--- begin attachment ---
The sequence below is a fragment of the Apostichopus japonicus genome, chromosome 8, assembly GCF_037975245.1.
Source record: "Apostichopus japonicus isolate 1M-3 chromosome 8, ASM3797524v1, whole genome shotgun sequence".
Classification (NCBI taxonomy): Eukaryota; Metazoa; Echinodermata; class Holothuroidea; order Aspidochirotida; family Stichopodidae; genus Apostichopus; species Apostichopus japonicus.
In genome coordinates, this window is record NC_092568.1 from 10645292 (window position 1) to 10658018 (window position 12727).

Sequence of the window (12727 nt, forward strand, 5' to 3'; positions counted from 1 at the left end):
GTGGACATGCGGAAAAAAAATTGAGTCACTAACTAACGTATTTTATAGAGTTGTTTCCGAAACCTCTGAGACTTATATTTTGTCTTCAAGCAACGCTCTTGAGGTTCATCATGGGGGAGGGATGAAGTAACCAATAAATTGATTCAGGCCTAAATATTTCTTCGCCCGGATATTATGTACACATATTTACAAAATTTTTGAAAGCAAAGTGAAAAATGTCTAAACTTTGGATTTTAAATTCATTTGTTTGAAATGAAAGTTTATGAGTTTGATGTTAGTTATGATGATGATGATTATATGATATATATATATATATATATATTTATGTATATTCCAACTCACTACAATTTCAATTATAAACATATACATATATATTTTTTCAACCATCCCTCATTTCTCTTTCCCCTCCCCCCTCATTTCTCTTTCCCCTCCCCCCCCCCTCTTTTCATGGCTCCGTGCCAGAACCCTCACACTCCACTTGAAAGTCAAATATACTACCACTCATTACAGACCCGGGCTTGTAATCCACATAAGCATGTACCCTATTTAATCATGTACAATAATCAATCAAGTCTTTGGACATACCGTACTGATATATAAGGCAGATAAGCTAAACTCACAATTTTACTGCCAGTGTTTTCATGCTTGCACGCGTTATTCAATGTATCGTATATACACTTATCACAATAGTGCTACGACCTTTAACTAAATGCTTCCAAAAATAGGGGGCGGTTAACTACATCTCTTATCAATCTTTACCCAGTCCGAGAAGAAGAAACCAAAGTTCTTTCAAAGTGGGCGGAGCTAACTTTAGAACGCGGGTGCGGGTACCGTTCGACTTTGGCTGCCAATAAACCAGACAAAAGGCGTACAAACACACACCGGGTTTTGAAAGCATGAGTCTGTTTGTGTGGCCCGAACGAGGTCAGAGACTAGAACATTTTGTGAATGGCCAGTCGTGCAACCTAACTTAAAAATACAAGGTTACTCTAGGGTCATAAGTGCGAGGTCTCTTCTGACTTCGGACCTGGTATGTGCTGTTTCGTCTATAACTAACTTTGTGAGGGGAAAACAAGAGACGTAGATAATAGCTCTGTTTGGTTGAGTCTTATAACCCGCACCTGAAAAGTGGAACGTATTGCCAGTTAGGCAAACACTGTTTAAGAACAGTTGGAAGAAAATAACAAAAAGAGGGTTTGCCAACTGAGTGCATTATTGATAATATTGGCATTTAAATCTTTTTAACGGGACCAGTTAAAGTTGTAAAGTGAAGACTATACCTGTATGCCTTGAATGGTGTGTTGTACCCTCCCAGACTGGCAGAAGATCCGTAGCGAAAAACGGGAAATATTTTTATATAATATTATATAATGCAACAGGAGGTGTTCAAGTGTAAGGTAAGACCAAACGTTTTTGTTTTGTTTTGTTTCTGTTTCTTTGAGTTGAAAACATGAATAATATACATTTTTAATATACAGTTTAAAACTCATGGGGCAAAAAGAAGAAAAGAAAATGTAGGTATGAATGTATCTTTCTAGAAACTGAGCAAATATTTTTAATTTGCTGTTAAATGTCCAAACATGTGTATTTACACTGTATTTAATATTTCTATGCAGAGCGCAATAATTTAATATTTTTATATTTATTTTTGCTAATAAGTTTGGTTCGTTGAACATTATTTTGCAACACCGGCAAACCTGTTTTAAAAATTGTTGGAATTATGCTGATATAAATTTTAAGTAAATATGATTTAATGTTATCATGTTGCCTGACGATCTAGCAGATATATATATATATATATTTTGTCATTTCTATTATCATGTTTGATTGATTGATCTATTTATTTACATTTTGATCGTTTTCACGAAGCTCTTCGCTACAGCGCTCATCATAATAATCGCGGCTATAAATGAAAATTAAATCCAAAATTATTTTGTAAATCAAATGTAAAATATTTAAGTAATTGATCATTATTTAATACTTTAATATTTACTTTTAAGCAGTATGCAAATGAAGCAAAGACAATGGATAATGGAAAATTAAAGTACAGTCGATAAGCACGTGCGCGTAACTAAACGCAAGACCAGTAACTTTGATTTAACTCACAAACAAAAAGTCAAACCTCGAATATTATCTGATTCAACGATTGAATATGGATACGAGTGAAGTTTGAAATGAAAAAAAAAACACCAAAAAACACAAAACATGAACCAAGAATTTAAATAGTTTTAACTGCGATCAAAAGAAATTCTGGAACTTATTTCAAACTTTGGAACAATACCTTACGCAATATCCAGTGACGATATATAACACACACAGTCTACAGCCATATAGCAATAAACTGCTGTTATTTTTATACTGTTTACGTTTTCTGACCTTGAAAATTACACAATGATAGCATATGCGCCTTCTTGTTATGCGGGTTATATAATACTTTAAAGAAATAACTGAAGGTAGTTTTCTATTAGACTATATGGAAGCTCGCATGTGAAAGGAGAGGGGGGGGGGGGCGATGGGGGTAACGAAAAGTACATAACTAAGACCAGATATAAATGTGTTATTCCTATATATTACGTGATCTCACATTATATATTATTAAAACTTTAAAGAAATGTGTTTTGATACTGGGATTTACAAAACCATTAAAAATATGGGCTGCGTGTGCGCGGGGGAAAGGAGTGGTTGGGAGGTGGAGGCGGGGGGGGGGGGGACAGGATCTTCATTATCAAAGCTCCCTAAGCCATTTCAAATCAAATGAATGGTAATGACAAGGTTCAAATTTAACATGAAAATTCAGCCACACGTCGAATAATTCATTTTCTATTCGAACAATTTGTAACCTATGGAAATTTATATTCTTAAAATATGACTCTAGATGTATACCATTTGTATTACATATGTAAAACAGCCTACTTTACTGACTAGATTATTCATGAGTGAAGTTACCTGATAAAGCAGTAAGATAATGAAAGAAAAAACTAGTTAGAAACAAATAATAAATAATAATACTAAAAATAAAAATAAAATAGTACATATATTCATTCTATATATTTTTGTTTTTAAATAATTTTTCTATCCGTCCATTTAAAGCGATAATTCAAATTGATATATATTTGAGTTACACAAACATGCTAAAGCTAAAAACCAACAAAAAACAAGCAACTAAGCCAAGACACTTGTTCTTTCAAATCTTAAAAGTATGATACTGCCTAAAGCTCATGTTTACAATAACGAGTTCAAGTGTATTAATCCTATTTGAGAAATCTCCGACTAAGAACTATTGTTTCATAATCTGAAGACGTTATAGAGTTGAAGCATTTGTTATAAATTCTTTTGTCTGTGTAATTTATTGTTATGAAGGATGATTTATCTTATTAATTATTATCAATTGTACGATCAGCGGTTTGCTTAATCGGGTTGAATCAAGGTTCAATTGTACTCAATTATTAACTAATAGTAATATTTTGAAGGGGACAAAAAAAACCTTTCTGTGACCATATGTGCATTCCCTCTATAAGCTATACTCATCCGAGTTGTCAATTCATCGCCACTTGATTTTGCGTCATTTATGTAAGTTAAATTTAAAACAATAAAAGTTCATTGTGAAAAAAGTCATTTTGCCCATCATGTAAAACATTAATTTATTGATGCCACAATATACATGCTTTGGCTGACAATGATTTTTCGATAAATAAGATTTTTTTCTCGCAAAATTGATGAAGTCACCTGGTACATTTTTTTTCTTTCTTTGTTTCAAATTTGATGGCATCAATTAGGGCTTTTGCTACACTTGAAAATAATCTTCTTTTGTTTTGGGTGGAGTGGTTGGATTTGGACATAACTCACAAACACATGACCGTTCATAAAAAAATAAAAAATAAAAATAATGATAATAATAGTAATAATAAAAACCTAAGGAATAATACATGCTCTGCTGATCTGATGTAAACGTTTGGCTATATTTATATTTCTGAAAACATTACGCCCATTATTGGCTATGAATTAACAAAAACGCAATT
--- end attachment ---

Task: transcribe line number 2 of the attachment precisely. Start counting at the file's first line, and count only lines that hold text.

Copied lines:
Source record: "Apostichopus japonicus isolate 1M-3 chromosome 8, ASM3797524v1, whole genome shotgun sequence".